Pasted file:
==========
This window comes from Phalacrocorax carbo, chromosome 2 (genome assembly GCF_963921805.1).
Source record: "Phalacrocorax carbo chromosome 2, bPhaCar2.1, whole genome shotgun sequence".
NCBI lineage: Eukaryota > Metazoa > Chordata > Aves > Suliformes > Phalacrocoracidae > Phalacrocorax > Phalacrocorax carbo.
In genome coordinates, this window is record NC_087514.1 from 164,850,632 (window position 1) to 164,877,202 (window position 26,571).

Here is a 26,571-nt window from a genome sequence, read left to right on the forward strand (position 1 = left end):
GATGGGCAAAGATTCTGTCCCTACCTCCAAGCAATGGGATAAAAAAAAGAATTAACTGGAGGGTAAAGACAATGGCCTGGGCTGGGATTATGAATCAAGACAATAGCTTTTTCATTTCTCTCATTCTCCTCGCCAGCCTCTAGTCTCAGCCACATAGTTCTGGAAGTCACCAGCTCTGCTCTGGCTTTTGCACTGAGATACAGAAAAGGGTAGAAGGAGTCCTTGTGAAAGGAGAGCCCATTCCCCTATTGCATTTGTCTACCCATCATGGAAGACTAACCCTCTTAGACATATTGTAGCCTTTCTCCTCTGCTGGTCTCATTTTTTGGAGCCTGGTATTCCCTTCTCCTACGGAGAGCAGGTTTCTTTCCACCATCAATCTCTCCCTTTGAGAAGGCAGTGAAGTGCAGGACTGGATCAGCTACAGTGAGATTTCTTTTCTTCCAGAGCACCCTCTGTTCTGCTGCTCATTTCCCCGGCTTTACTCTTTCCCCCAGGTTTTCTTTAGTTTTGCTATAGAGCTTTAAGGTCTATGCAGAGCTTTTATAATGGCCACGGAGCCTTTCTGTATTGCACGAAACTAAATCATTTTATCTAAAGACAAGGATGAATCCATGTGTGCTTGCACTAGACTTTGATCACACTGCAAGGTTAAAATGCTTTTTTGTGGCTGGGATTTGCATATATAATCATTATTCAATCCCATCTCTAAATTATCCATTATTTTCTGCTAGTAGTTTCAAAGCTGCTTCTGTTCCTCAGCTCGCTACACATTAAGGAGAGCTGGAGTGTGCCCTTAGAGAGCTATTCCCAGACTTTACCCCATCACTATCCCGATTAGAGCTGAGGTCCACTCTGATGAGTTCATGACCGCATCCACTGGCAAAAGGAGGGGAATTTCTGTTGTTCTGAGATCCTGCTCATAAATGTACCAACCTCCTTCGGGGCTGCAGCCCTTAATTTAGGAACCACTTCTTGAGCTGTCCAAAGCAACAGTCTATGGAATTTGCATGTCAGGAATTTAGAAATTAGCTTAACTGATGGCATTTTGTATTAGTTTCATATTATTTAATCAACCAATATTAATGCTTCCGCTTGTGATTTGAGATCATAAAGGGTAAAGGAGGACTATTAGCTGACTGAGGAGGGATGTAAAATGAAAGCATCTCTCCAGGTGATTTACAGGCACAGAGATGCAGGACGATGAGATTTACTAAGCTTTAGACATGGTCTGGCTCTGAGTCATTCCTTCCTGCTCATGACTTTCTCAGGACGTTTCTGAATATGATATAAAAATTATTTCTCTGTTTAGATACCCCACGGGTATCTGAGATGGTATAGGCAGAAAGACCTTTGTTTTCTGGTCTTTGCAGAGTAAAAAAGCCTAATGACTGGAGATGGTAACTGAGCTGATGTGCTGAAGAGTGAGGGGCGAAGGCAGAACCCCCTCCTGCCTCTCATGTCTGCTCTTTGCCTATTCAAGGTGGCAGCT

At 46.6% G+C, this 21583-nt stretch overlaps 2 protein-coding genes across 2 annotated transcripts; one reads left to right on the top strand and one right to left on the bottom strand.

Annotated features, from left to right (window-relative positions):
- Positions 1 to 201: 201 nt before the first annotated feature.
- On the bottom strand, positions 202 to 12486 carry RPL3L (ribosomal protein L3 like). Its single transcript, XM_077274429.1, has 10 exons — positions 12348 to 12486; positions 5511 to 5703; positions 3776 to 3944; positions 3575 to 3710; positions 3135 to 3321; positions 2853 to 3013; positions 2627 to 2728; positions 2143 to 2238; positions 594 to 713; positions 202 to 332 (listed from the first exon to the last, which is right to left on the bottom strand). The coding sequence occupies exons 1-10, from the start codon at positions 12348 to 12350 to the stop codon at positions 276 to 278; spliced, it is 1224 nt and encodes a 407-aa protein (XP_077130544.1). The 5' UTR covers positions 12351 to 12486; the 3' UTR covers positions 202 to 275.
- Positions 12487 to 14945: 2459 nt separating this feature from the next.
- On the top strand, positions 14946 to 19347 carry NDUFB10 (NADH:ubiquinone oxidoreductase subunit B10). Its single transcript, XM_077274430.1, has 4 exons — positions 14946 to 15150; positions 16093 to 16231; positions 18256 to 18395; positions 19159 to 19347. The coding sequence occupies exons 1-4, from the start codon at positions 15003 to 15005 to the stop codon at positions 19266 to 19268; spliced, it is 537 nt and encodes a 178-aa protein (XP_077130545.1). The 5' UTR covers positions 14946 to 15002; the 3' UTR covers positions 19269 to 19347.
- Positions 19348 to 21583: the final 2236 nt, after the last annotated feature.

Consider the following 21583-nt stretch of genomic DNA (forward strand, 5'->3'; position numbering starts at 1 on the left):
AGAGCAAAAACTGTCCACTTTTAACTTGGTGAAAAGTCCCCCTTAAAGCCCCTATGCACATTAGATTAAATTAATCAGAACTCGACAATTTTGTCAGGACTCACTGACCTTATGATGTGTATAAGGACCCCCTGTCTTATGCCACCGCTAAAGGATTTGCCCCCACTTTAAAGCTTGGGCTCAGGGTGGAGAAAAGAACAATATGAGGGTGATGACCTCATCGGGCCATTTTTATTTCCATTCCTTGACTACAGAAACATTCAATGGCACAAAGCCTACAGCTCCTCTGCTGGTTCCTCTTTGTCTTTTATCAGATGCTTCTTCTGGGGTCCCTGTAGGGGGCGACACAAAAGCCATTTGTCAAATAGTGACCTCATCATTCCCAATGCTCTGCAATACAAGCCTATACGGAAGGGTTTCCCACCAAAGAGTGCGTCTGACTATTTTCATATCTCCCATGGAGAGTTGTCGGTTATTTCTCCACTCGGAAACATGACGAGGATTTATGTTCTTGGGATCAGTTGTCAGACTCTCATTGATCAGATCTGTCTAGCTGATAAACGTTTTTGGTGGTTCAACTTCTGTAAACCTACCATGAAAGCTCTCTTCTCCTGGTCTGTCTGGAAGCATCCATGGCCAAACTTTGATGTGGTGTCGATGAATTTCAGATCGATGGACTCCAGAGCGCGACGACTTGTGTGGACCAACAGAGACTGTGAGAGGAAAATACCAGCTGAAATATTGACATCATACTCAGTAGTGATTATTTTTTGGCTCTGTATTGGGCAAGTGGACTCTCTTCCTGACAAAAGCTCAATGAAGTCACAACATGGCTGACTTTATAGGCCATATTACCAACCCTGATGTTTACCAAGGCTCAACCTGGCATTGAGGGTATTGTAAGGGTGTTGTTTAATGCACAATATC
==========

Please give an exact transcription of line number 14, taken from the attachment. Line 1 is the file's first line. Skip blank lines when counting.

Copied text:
Consider the following 21583-nt stretch of genomic DNA (forward strand, 5'->3'; position numbering starts at 1 on the left):